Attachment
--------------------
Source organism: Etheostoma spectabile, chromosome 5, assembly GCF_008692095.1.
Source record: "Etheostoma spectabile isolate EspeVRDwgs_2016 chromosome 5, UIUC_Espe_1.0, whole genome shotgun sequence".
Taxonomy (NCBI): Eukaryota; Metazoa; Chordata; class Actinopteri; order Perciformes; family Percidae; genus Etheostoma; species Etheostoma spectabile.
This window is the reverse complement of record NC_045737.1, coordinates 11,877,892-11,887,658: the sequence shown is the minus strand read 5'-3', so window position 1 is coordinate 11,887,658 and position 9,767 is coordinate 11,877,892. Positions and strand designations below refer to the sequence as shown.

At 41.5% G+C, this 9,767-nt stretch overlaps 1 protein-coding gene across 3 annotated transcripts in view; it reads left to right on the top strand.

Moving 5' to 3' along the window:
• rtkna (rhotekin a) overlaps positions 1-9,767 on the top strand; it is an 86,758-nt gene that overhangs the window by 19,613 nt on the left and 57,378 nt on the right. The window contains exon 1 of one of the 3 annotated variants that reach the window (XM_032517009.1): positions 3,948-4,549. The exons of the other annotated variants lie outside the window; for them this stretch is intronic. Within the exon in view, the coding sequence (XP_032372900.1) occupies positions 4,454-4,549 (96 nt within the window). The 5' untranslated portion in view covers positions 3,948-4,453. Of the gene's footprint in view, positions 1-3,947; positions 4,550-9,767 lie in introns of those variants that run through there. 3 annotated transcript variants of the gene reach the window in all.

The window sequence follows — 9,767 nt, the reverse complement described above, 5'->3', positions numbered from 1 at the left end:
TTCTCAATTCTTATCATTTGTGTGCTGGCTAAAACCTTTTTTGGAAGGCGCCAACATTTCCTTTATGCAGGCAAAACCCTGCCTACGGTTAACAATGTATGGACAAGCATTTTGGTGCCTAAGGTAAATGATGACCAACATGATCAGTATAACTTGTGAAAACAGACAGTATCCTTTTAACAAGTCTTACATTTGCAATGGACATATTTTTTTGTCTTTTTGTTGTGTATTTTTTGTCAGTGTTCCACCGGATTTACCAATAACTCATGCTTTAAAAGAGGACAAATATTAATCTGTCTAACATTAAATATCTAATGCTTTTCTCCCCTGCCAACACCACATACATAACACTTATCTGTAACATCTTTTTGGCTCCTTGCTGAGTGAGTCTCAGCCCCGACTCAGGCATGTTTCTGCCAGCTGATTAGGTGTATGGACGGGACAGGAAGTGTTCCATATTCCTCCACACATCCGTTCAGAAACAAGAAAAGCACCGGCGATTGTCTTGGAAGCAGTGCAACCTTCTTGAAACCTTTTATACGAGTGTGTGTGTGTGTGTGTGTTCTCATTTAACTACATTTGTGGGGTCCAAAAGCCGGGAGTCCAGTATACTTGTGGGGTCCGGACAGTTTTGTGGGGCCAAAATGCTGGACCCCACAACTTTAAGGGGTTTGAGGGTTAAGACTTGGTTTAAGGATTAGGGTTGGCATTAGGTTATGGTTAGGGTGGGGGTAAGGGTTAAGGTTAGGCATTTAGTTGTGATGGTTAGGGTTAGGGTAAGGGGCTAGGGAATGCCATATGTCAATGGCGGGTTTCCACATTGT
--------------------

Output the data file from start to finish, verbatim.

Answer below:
Source organism: Etheostoma spectabile, chromosome 5, assembly GCF_008692095.1.
Source record: "Etheostoma spectabile isolate EspeVRDwgs_2016 chromosome 5, UIUC_Espe_1.0, whole genome shotgun sequence".
Taxonomy (NCBI): Eukaryota; Metazoa; Chordata; class Actinopteri; order Perciformes; family Percidae; genus Etheostoma; species Etheostoma spectabile.
This window is the reverse complement of record NC_045737.1, coordinates 11,877,892-11,887,658: the sequence shown is the minus strand read 5'-3', so window position 1 is coordinate 11,887,658 and position 9,767 is coordinate 11,877,892. Positions and strand designations below refer to the sequence as shown.

At 41.5% G+C, this 9,767-nt stretch overlaps 1 protein-coding gene across 3 annotated transcripts in view; it reads left to right on the top strand.

Moving 5' to 3' along the window:
• rtkna (rhotekin a) overlaps positions 1-9,767 on the top strand; it is an 86,758-nt gene that overhangs the window by 19,613 nt on the left and 57,378 nt on the right. The window contains exon 1 of one of the 3 annotated variants that reach the window (XM_032517009.1): positions 3,948-4,549. The exons of the other annotated variants lie outside the window; for them this stretch is intronic. Within the exon in view, the coding sequence (XP_032372900.1) occupies positions 4,454-4,549 (96 nt within the window). The 5' untranslated portion in view covers positions 3,948-4,453. Of the gene's footprint in view, positions 1-3,947; positions 4,550-9,767 lie in introns of those variants that run through there. 3 annotated transcript variants of the gene reach the window in all.

The window sequence follows — 9,767 nt, the reverse complement described above, 5'->3', positions numbered from 1 at the left end:
TTCTCAATTCTTATCATTTGTGTGCTGGCTAAAACCTTTTTTGGAAGGCGCCAACATTTCCTTTATGCAGGCAAAACCCTGCCTACGGTTAACAATGTATGGACAAGCATTTTGGTGCCTAAGGTAAATGATGACCAACATGATCAGTATAACTTGTGAAAACAGACAGTATCCTTTTAACAAGTCTTACATTTGCAATGGACATATTTTTTTGTCTTTTTGTTGTGTATTTTTTGTCAGTGTTCCACCGGATTTACCAATAACTCATGCTTTAAAAGAGGACAAATATTAATCTGTCTAACATTAAATATCTAATGCTTTTCTCCCCTGCCAACACCACATACATAACACTTATCTGTAACATCTTTTTGGCTCCTTGCTGAGTGAGTCTCAGCCCCGACTCAGGCATGTTTCTGCCAGCTGATTAGGTGTATGGACGGGACAGGAAGTGTTCCATATTCCTCCACACATCCGTTCAGAAACAAGAAAAGCACCGGCGATTGTCTTGGAAGCAGTGCAACCTTCTTGAAACCTTTTATACGAGTGTGTGTGTGTGTGTGTGTTCTCATTTAACTACATTTGTGGGGTCCAAAAGCCGGGAGTCCAGTATACTTGTGGGGTCCGGACAGTTTTGTGGGGCCAAAATGCTGGACCCCACAACTTTAAGGGGTTTGAGGGTTAAGACTTGGTTTAAGGATTAGGGTTGGCATTAGGTTATGGTTAGGGTGGGGGTAAGGGTTAAGGTTAGGCATTTAGTTGTGATGGTTAGGGTTAGGGTAAGGGGCTAGGGAATGCCATATGTCAATGGCGGGTTTCCACATTGT